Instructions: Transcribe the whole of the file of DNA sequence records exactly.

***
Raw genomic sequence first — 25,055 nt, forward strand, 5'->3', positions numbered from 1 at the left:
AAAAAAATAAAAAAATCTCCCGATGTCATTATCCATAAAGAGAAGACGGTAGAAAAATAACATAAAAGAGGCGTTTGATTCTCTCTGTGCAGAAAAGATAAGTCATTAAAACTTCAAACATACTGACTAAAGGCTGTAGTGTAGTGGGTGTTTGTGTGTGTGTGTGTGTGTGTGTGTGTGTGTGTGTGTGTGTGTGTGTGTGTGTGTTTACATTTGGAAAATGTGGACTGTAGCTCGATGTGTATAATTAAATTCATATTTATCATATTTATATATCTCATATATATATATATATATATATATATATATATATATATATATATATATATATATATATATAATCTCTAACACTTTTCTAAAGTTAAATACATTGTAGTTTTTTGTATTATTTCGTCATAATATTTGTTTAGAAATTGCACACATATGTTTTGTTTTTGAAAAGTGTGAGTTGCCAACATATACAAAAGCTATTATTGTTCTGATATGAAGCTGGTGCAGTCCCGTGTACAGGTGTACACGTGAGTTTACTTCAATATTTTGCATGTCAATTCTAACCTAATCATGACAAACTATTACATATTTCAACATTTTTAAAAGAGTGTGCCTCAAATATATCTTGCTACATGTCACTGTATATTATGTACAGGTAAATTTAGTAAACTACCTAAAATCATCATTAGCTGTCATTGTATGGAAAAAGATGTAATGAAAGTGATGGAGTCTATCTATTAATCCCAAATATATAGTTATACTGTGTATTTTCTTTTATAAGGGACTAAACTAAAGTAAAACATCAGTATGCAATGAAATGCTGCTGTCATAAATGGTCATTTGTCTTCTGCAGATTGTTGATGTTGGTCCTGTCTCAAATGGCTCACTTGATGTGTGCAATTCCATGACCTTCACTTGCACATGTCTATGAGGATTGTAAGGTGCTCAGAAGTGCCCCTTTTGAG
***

Raw genomic sequence first — 25,055 nt, forward strand, 5'->3', positions numbered from 1 at the left:
AAAAAAATAAAAAAATCTCCCGATGTCATTATCCATAAAGAGAAGACGGTAGAAAAATAACATAAAAGAGGCGTTTGATTCTCTCTGTGCAGAAAAGATAAGTCATTAAAACTTCAAACATACTGACTAAAGGCTGTAGTGTAGTGGGTGTTTGTGTGTGTGTGTGTGTGTGTGTGTGTGTGTGTGTGTGTGTGTGTGTGTGTGTGTTTACATTTGGAAAATGTGGACTGTAGCTCGATGTGTATAATTAAATTCATATTTATCATATTTATATATCTCATATATATATATATATATATATATATATATATATATATATATATATATATATATATATATAATCTCTAACACTTTTCTAAAGTTAAATACATTGTAGTTTTTTGTATTATTTCGTCATAATATTTGTTTAGAAATTGCACACATATGTTTTGTTTTTGAAAAGTGTGAGTTGCCAACATATACAAAAGCTATTATTGTTCTGATATGAAGCTGGTGCAGTCCCGTGTACAGGTGTACACGTGAGTTTACTTCAATATTTTGCATGTCAATTCTAACCTAATCATGACAAACTATTACATATTTCAACATTTTTAAAAGAGTGTGCCTCAAATATATCTTGCTACATGTCACTGTATATTATGTACAGGTAAATTTAGTAAACTACCTAAAATCATCATTAGCTGTCATTGTATGGAAAAAGATGTAATGAAAGTGATGGAGTCTATCTATTAATCCCAAATATATAGTTATACTGTGTATTTTCTTTTATAAGGGACTAAACTAAAGTAAAACATCAGTATGCAATGAAATGCTGCTGTCATAAATGGTCATTTGTCTTCTGCAGATTGTTGATGTTGGTCCTGTCTCAAATGGCTCACTTGATGTGTGCAATTCCATGACCTTCACTTGCACATGTCTATGAGGATTGTAAGGTGCTCAGAAGTGCCCCTTTTGAG